By Dr. Jeffrey K. London
A few weeks ago I came across a prophetic passage in the 23rd chapter of the Book of Revelation that made me think we might not need a stewardship campaign this year. The passage read, “When the small furry animals from the city of wind winneth the golden crown, then ye shall know the end is nigh.” (For those of you without a sense of humor, the Book of Revelation only has 22 chapters.) Well, in case you haven’t been following baseball, the Cubs didn’t win. So the end is not near. Therefore, we DO need to focus on stewardship.
Stewardship is a joyful thing. So why is it often received with such congregational dread and foreboding? We should be able to laugh and celebrate as we dream holy dreams and vision new ways of giving and serving. Why? Because we’re not giving and serving in a vacuum. We’re giving and serving as a response, in an environment of unconditional love; we’re giving and serving because God has given unto us in sacrificial ways; and we’re giving and serving because God in Jesus Christ has said “Yes!” to all that we are and all that we could be.
There’s not a single person among us who has not, and is not now, experiencing God’s “Yes!” Material blessings are not the only way God says “Yes!,” but they are an important one and we who are gathered here today, I wager to guess, all have food in our cupboards, roofs over our heads, clothes in our closets and some money in the bank. But material blessings can also limit our vision so God has said “Yes!” to us in other ways as well. We’ve also received God’s “Yes!” in the form of gifts and talents that have permitted us to make a difference in the world through our vocations, our service, and our mission. And perhaps one of the greatest gifts God has given to us is the gift of imagination, the ability to dream holy dreams and to ask “What if? What if we served in this way or that way? What if we led the call for justice in this area? What if we cared for hurting people in ways not yet thought of?” The imagination is a tool of God’s calling that allows us to focus not on what we would necessarily like to see happen, but on what God is calling us to see, what God is calling us to envision that isn’t yet a part of our reality.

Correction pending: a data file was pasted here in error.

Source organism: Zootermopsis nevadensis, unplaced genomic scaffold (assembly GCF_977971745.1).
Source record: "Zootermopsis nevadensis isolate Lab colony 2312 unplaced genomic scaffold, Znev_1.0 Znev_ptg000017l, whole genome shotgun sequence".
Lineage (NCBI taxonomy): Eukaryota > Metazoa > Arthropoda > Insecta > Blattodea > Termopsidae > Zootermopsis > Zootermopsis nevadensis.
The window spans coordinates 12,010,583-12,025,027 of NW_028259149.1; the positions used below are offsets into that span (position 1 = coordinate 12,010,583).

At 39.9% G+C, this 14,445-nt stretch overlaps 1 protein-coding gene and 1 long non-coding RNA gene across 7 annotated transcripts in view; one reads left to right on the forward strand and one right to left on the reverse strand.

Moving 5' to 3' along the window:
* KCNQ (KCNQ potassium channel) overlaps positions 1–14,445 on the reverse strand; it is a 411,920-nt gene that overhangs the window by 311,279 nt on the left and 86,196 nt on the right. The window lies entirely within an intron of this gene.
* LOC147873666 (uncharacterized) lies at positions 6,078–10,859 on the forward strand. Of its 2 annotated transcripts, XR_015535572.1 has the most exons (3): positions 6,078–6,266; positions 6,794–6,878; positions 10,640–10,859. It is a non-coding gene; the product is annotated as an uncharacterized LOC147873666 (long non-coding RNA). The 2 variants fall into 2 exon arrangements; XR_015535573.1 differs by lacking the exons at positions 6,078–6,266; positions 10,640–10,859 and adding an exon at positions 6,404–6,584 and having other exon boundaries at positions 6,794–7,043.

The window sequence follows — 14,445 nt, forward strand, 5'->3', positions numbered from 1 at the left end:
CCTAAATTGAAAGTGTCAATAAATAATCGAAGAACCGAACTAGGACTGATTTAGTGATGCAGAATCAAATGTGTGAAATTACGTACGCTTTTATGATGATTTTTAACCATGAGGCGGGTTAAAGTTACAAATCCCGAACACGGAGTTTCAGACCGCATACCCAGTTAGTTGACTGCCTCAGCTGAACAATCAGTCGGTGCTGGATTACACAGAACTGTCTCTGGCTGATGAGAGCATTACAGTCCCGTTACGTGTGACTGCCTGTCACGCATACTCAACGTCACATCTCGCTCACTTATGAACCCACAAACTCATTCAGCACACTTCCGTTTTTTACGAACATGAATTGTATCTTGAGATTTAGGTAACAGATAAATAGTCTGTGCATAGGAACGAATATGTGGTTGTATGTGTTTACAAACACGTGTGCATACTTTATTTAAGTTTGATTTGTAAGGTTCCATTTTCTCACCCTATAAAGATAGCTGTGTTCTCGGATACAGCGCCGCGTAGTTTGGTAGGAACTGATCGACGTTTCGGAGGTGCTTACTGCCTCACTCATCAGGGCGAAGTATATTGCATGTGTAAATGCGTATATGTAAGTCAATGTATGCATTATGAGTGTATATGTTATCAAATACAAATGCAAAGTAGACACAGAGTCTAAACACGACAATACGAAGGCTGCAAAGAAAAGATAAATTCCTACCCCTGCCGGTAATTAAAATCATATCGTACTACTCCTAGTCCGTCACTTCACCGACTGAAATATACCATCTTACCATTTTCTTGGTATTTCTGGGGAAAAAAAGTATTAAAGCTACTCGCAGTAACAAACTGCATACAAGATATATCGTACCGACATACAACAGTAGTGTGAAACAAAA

The truth of the matter is, as individuals, we’re extremely gifted people, we are all walking treasure chests. And when God puts us together and the holy imagination really starts to flow, we’re not just John Knox, we’re Fort Knox!
Our “Say Yes!” theme comes from the treasure chest that is the Apostle Paul’s 2nd letter to the Corinthian church in which Paul reminds the people that like God, his word to them has never been “maybe” but it’s always been a resounding “Yes!.” And for proof of this Paul reminds the people that Jesus Christ is God’s greatest “Yes!” For in Jesus Christ, God has said “Yes!” to all the things
that make for a meaningfully faithful life. God has said “Yes!” to unconditional love, forgiveness, faith, eternal life, and a strong sense of purpose among disciples.
We would not be who we are today without God’s “Yes!” and we will not be the people God intends us to be apart from God’s “Yes!” In fact, we would not even be/exist without God’s “Yes!” And of course the most beautiful thing about God’s “Yes!” is that it is a gift of grace, it is a free gift given out of love.
In plain language, this means God’s “Yes!” cannot be earned, bought or bartered. God’s “Yes!” can only be received with thankfulness and with joy. Like a giant Christmas present wrapped in rainbow colored paper, God’s “Yes!” is given to us freely and without preconditions. But once received, what do we do with God’s “Yes!”? Do we ignore it? Do we lock it away in the closet? Or, do we unwrap it with the kind of uncontrollable intensity that a small child opens Christmas gifts with?
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When Alex was quite young, maybe 6 years old, he and his 5 year old friend Marshall set up a lemonade stand in our neighborhood. I think they’d seen this on TV and thought they could make some good money on a hot summer day. So they set up a table and made a sign and tried to sell cups of lemonade for fifty cents a pop.